Story at a glance
- The Labor Department released its August jobs data on Tuesday.
- According to the data, 4.3 million people quit their jobs in August — a series record.
- Contributing factors motivating the exodus range across a bevy of unmet needs and reasonings.
New data released by the Labor Department on Tuesday revealed 4.3 million people quit their jobs in August — a series record.
The exodus came as the quitting rate rose to 2.9 percent.
Though some occupations saw increases in the number of people quitting their jobs, while others saw decreases, the jobs ranged across a number of different industries. Quittings increased in the accommodation and food services industries, wholesale trade, state and local government careers and jobs in the field of education. Meanwhile, real estate and rental and leasing jobs saw decreases in quittings, though still at higher rates.
“Quits are generally voluntary separations initiated by the employee,” the Labor Department wrote. “Therefore, the quits rate can serve as a measure of workers’ willingness or ability to leave jobs.”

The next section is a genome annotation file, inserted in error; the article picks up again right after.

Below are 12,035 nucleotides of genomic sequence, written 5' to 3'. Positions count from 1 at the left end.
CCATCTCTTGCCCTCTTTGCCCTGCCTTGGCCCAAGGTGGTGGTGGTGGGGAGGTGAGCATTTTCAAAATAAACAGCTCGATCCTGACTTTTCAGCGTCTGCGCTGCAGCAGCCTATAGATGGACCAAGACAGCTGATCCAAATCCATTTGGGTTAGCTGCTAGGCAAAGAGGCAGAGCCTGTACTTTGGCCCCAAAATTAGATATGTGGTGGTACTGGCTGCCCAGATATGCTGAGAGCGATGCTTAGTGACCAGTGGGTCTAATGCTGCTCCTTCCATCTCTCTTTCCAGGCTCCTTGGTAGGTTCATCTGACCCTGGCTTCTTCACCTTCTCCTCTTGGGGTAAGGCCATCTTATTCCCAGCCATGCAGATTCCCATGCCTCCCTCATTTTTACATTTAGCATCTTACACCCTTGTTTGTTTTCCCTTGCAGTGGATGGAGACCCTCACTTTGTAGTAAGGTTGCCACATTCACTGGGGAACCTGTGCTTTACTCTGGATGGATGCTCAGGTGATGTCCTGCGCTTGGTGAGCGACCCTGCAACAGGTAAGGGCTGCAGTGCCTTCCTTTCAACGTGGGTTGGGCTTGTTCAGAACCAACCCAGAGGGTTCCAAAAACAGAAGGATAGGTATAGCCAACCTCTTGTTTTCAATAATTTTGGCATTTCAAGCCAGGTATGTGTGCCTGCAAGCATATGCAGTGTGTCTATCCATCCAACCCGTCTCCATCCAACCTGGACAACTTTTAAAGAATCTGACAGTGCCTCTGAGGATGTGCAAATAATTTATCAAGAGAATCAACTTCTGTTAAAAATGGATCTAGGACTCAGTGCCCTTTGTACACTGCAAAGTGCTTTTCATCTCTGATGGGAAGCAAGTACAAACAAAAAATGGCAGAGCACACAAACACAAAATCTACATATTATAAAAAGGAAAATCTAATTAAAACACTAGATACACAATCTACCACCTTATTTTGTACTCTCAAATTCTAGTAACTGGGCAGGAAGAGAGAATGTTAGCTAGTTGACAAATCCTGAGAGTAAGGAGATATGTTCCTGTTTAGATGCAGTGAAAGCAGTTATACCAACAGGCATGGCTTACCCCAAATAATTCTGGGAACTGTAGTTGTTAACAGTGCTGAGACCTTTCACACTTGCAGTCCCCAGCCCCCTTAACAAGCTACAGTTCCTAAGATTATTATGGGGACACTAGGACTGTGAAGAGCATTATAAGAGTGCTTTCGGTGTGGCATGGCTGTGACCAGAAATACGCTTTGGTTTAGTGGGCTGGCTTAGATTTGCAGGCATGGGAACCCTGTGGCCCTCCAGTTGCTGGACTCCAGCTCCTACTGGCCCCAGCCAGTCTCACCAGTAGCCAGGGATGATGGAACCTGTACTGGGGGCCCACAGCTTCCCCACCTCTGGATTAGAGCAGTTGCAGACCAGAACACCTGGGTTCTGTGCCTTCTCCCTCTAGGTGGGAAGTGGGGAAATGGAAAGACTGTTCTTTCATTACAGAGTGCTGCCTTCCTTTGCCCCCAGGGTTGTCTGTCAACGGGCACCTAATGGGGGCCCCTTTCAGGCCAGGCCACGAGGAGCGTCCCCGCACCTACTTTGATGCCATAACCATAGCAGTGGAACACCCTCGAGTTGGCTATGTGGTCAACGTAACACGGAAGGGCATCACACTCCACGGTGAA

Contributing factors motivating the exodus range across a bevy of unmet needs and reasonings. According to a recent survey in Grant Thornton’s “State of Work in America,” half of those surveyed stated they would give up a raise in salary in exchange for more “flexibility in when and where they work.”
And many say the public health crisis forced them to reassess their jobs and priorities. In February, the Pew Research Center found that two-thirds of workers reported that the pandemic and job losses have made them consider a change in occupation altogether.
However, burnout remains the top motivation for workers to leave and seek a job elsewhere.
“Attracting and retaining employees, especially in a tight labor market, requires thinking like a marketing professional,” said Tim Glowa, a principal in Grant Thornton Human Capital Services. “You need to understand employee pain points, then brainstorm potential solutions to address them. If you can fix that pain point, you’ve made a big difference in the eyes of employees.”
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